The authors have no funding, financial relationships, or conflicts of interest to disclose.
Temporomandibular joint herniation into the external auditory canal†
Article first published online: 22 OCT 2010
Copyright © 2010 The American Laryngological, Rhinological, and Otological Society, Inc.
Volume 120, Issue 11, pages 2284–2288, November 2010
How to Cite
Park, Y. H., Kim, H. J. and Park, M.-H. (2010), Temporomandibular joint herniation into the external auditory canal. The Laryngoscope, 120: 2284–2288. doi: 10.1002/lary.21115
- Issue published online: 22 OCT 2010
- Article first published online: 22 OCT 2010
- Manuscript Accepted: 16 JUN 2010
- Manuscript Revised: 6 JUN 2010
- Manuscript Received: 20 APR 2010
- Temporomandibular joint, herniation, external auditory canal
Herniation of the temporomandibular joint (TMJ) into the external auditory canal (EAC) is a very rare condition, and it mostly occurs in patients with bony wall defects in the anterior EAC. The purpose of this study was to evaluate the clinical and radiological findings and the treatment results of TMJ herniation into the EAC by reviewing a large sample of temporal bone computed tomography (CT) scans.
A retrospective study.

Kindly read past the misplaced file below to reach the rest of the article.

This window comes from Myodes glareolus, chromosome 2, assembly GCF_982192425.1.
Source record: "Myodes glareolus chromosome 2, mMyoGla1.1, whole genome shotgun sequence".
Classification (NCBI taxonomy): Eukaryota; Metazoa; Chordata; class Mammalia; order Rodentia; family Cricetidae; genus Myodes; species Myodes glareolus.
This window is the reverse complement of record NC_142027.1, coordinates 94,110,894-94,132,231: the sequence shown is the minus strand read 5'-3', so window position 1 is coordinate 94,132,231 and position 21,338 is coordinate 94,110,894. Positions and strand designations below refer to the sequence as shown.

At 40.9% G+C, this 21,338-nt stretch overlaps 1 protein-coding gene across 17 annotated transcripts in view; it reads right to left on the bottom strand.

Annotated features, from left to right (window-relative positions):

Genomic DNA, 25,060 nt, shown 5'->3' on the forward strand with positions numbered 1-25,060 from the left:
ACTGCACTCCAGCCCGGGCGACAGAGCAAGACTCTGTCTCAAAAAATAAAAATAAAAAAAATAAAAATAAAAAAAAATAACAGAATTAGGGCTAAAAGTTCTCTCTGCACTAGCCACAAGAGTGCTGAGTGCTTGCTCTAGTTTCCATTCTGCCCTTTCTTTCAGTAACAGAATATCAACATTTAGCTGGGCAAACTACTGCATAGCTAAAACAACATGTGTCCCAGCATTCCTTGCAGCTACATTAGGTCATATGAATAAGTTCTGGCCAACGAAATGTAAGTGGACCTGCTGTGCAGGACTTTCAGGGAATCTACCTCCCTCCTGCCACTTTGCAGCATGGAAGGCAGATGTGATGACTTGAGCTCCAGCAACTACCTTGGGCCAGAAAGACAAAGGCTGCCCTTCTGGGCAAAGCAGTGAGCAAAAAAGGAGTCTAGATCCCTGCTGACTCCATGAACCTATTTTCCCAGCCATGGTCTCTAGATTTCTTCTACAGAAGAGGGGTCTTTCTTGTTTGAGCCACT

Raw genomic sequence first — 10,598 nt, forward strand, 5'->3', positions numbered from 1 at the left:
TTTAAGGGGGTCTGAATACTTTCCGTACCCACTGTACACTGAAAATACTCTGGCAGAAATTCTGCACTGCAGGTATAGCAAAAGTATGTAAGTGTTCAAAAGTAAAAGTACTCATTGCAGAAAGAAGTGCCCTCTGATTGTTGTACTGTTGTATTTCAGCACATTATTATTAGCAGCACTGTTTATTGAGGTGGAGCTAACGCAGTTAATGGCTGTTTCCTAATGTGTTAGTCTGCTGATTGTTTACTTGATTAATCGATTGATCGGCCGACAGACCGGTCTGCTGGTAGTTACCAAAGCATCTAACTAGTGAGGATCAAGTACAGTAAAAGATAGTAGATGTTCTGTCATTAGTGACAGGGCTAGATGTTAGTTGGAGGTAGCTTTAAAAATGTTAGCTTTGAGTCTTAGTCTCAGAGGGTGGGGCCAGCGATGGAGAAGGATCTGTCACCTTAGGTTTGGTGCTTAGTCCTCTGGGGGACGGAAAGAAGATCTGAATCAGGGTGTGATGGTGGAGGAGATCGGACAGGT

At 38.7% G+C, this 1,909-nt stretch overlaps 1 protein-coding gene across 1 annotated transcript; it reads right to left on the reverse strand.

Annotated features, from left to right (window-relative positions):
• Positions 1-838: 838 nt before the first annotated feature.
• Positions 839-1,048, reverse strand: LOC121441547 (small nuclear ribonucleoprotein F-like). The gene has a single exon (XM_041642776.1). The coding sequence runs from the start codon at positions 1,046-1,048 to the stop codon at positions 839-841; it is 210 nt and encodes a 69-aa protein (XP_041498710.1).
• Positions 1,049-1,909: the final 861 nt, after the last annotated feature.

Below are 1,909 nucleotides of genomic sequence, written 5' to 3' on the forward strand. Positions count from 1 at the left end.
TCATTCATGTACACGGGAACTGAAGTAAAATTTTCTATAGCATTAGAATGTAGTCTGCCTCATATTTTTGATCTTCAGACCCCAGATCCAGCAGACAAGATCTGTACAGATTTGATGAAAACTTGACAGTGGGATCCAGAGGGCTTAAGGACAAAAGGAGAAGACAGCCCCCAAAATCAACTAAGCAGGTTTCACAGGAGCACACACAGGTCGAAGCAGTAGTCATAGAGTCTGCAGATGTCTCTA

We reviewed 985 adult temporal bone CT scans and evaluated the presence of defects, the size and location of defects, and TMJ herniation. We enrolled 23 cases with anterior EAC wall defects.
Twenty-three (2.3%) patients from the 985 temporal bone CT cases revealed an anterior wall defect involving the EAC. We identified the causes for the defects, such as canal cholesteatoma and trauma, in eight of the 23 cases. We observed 15 (1.5%) patients with patent foramen of Huschke. The mean defect size was 3.06 × 2.69 mm. Among the patients with these lesions, six had a TMJ herniation into the EAC. Four of the six cases were surgically reconstructed using a titanium mesh via a preauricular approach, whereas the remaining two cases were managed with endaural removal and skin graft.
TMJ herniation into the EAC is very rare and may not occur even if an anterior wall defect of the EAC is present. Lesions can be successfully managed with surgical reconstruction of the TMJ via a preauricular approach, whereas small lesions can be managed using an endaural approach. Laryngoscope, 2010